Five best practices of centralization within health care quality

By Q-Centrix | March 25, 2021

It is clear health care providers have experienced favorable results from centralization strategies for at least a decade. As we continue to see growth in hospital networks, the industry is not seeing the same centralization methodologies applied to their quality departments on the same scale. To this we asked the question, why?

To find out, Q-Centrix embarked on a qualitative research study including seven hospital systems that implemented at least one of three various centralization strategies. Upon review, we identified 5 best practices of centralization within health care quality. The following are our findings.

Identify your total investment in health care quality
Generally, data is pigeonholed across many business units and departments within hospitals and health systems. If you are trying to find a budget for this, it is often not a budget line item. You can get a better understanding of the scope of this work by adding up all the costs of business units, vendors, staffing, opportunity, etc. By being able to get an overall idea of your total investment, you then have a larger goal of how you can centralize and what resources you already have working in your favor.

Nurture a quality culture focused on transformational change
Change is the only constant we know in health care, both internally and externally. Part of creating a healthy culture in quality is becoming comfortable with change, while continually striving to do and be better.

Develop a data governance program
In your centralizing efforts, people will naturally fear that they may lose their identity or autonomy within the process. We also found that people fear where the data will go and how it will be used. Transparent data governance programs build trust by involving the data owners in the process. Data governance programs can also serve as a security checkpoint. Data living in disparate areas within your organization is at risk of breaches and can end up where it should not be. Governance structures help secure data by allowing only the appropriate parties to access it.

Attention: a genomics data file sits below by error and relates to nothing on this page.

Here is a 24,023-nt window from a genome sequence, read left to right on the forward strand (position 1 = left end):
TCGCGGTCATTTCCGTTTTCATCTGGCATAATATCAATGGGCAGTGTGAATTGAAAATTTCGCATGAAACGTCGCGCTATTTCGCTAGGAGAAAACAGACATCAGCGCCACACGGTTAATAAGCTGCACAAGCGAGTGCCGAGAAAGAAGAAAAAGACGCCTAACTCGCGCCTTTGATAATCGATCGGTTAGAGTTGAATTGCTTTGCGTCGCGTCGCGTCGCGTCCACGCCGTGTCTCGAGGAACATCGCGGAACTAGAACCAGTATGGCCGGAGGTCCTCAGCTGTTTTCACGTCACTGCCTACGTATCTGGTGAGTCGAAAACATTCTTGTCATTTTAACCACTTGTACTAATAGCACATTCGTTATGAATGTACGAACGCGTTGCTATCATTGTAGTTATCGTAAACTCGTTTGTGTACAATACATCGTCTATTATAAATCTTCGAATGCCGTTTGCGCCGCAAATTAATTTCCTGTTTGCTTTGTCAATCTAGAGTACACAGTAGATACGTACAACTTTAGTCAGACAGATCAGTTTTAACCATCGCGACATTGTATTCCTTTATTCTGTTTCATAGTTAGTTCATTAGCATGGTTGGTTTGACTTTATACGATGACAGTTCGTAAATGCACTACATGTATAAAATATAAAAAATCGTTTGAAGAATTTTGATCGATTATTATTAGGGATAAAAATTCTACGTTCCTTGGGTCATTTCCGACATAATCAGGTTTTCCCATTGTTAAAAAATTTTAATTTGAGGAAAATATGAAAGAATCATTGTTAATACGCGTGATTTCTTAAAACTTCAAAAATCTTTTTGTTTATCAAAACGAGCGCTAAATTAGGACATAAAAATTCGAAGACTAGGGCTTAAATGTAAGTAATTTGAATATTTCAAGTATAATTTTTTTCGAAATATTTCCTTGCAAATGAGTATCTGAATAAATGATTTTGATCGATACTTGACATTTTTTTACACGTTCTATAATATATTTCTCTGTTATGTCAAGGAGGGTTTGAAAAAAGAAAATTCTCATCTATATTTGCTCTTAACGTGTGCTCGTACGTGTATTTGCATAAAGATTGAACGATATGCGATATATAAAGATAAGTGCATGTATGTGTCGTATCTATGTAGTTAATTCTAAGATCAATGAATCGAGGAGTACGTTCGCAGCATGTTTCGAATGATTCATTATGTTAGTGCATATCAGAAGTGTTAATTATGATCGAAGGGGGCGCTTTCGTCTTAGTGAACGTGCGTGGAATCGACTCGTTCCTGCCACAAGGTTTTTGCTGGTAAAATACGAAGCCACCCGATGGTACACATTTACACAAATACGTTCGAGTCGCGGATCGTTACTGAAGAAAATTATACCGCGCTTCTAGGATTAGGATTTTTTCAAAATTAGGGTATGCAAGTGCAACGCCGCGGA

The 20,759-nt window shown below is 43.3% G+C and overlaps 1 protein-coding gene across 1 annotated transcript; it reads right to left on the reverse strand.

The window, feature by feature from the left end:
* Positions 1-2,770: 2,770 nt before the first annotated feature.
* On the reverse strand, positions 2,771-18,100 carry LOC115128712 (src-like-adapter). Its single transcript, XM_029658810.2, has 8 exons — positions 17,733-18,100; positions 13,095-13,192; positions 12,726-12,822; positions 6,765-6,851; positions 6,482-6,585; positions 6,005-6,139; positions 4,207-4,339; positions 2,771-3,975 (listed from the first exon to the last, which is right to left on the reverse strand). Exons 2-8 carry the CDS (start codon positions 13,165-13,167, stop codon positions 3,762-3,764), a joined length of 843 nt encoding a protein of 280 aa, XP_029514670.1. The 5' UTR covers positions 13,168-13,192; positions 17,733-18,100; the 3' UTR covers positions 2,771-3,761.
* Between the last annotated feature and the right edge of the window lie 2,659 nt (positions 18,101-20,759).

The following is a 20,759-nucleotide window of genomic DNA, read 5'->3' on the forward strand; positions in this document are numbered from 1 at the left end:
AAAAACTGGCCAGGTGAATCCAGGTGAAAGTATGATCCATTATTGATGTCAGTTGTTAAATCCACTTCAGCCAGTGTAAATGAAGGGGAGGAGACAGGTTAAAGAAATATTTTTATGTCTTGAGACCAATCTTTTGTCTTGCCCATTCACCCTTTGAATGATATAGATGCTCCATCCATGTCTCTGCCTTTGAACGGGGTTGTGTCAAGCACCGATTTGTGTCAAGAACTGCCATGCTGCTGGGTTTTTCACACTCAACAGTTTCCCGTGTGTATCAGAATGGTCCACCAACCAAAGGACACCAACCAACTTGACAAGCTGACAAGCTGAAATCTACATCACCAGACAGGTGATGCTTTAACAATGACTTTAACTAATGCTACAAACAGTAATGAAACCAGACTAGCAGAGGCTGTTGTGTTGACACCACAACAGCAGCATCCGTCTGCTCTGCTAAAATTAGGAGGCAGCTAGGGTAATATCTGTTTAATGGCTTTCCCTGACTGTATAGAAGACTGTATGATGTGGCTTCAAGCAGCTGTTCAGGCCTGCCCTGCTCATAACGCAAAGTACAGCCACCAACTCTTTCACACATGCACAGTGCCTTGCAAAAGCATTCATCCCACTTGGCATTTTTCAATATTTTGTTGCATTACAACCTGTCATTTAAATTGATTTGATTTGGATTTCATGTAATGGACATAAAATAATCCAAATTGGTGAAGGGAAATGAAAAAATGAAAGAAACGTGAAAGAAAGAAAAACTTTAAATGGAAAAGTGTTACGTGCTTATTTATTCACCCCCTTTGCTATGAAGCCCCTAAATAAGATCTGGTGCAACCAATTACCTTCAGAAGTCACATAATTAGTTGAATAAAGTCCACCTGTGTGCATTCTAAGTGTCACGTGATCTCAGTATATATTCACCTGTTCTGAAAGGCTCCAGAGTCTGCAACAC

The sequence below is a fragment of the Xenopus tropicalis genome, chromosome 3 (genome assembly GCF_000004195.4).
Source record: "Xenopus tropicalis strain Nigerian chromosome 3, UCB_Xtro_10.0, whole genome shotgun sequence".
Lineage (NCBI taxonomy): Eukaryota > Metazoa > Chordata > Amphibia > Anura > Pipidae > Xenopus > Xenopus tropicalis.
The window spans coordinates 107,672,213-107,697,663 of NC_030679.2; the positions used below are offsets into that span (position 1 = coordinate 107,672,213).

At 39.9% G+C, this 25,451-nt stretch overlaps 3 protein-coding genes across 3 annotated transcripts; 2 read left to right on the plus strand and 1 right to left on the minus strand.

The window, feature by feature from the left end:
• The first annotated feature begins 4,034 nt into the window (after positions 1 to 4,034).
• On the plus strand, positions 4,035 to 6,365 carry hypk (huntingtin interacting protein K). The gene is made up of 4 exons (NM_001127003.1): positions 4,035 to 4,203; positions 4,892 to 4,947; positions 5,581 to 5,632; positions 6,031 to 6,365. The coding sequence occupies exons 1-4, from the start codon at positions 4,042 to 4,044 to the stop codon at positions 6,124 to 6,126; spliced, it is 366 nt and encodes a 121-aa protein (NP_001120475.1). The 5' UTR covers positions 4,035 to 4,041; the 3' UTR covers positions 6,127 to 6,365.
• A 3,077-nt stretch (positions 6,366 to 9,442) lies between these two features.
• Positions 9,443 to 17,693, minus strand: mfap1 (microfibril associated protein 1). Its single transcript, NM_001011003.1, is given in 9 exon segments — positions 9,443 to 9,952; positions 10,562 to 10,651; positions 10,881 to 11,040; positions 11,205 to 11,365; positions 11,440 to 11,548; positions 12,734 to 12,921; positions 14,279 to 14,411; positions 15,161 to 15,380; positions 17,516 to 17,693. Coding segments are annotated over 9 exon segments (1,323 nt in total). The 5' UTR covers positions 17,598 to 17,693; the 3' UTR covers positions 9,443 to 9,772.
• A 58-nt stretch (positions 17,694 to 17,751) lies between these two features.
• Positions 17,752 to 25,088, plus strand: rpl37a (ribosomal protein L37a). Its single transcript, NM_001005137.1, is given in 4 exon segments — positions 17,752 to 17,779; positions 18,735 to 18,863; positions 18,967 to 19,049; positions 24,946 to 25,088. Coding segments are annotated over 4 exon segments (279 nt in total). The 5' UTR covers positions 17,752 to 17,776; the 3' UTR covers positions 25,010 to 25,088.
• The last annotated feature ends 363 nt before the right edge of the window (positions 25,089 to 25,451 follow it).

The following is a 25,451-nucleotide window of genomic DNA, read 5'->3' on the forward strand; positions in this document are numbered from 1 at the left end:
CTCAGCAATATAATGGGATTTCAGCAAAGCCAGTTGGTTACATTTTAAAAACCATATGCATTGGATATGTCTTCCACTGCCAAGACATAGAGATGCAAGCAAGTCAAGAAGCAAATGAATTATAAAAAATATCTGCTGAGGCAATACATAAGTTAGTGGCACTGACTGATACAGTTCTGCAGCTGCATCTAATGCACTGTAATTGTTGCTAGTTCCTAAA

Commit to transparency amongst stakeholders
Transparency amongst stakeholders means those who should have access to data do and are able to collaborate when needed. It also means not weaponizing data, which can be used to focus on how to improve practices and best communicate data to all parties.

Secure an enterprise-ready technology
Too often, centralization efforts are held back by technology that is not inclusive of an entire system, and it can be hard to aggregate data. You may be missing out on opportunities to improve your quality outcomes. Technology plays an important role in bringing forward your centralization efforts. If you are participating in a particular registry or regulatory reporting program, make sure you have a technology platform for that service line or registry that can deliver actionable data in the way you need it, when you need it.

Centralizing your health care quality can be challenging and daunting, but you do not have to do it alone. With multiple success stories accumulated, we are here to help.

For more guidance on your centralization efforts, watch the Effective Centralization Within Health Care Quality webinar hosted by Doug McGill and Connie Cook below.

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